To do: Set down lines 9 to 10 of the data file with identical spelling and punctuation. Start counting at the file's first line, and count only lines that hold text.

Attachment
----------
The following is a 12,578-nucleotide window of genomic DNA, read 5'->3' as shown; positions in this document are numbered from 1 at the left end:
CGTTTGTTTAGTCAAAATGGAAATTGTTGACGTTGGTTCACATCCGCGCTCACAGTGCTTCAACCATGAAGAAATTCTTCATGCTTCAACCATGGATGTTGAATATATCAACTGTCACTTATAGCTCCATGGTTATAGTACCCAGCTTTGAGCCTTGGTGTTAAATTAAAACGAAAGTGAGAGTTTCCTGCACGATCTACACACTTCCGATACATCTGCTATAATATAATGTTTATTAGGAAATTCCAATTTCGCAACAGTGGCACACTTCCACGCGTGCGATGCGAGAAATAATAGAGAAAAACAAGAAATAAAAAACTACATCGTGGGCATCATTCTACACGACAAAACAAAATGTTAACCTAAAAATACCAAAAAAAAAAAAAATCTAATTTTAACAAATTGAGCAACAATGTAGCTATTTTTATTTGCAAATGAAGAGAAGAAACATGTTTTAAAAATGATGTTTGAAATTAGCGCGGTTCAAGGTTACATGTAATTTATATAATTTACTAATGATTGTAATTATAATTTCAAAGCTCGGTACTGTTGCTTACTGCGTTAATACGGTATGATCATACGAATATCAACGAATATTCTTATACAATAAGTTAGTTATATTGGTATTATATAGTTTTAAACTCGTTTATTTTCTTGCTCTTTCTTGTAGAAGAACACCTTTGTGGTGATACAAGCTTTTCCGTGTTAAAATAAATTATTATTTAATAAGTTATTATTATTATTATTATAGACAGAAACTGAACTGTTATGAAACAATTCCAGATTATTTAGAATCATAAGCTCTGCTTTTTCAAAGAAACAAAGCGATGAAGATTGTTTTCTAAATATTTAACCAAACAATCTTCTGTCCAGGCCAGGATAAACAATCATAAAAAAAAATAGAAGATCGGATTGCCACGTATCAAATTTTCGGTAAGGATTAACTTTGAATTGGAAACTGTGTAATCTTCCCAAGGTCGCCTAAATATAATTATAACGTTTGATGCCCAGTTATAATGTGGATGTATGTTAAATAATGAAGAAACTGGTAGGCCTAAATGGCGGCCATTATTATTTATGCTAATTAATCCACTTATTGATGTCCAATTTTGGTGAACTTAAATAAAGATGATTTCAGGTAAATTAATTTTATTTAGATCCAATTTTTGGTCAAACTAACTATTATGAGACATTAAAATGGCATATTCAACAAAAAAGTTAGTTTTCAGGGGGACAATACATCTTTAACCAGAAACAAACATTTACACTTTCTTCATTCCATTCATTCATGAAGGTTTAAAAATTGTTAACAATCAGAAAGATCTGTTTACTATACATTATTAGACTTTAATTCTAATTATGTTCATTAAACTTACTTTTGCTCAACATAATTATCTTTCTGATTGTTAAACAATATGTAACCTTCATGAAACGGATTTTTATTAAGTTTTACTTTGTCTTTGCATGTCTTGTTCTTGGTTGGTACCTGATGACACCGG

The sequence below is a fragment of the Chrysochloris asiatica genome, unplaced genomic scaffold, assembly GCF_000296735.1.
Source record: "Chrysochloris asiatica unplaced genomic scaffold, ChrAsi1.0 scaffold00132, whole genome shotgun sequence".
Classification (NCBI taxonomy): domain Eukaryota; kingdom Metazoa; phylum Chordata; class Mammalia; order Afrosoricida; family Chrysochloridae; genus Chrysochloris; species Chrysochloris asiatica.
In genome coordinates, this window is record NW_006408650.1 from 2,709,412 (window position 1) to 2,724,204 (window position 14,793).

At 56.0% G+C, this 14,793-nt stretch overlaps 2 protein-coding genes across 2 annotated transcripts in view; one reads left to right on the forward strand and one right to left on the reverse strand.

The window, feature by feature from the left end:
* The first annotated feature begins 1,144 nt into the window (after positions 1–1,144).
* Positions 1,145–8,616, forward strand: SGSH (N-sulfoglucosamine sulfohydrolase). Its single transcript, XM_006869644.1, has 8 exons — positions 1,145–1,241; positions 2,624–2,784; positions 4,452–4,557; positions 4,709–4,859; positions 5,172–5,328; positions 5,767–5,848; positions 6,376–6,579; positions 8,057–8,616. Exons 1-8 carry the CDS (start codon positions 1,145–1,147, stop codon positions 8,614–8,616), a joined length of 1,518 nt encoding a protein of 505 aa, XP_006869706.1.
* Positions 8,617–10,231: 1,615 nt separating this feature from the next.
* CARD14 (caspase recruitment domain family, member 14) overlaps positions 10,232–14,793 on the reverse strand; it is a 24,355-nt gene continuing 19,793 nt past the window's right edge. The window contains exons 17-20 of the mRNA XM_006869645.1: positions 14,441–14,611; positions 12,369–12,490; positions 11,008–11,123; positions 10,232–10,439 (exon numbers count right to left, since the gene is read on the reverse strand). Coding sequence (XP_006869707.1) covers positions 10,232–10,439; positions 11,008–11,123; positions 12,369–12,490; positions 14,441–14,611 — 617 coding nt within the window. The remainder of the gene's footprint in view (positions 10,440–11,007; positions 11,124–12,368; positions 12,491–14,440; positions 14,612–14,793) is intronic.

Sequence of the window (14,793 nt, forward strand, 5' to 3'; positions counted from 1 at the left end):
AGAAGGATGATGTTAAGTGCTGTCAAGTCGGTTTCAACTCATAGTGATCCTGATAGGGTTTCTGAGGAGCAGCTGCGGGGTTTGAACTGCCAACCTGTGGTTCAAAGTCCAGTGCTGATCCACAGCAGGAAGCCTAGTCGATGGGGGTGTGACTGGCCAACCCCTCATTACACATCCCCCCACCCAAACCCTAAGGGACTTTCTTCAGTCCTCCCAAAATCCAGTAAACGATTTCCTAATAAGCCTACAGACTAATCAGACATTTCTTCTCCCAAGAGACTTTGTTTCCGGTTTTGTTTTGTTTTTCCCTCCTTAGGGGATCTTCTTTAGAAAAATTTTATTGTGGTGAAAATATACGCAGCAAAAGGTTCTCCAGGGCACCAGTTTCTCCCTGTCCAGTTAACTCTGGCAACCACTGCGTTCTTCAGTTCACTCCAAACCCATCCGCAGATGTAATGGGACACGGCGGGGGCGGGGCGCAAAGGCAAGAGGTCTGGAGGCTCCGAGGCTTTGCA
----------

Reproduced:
* The first annotated feature begins 1,144 nt into the window (after positions 1–1,144).
* Positions 1,145–8,616, forward strand: SGSH (N-sulfoglucosamine sulfohydrolase). Its single transcript, XM_006869644.1, has 8 exons — positions 1,145–1,241; positions 2,624–2,784; positions 4,452–4,557; positions 4,709–4,859; positions 5,172–5,328; positions 5,767–5,848; positions 6,376–6,579; positions 8,057–8,616. Exons 1-8 carry the CDS (start codon positions 1,145–1,147, stop codon positions 8,614–8,616), a joined length of 1,518 nt encoding a protein of 505 aa, XP_006869706.1.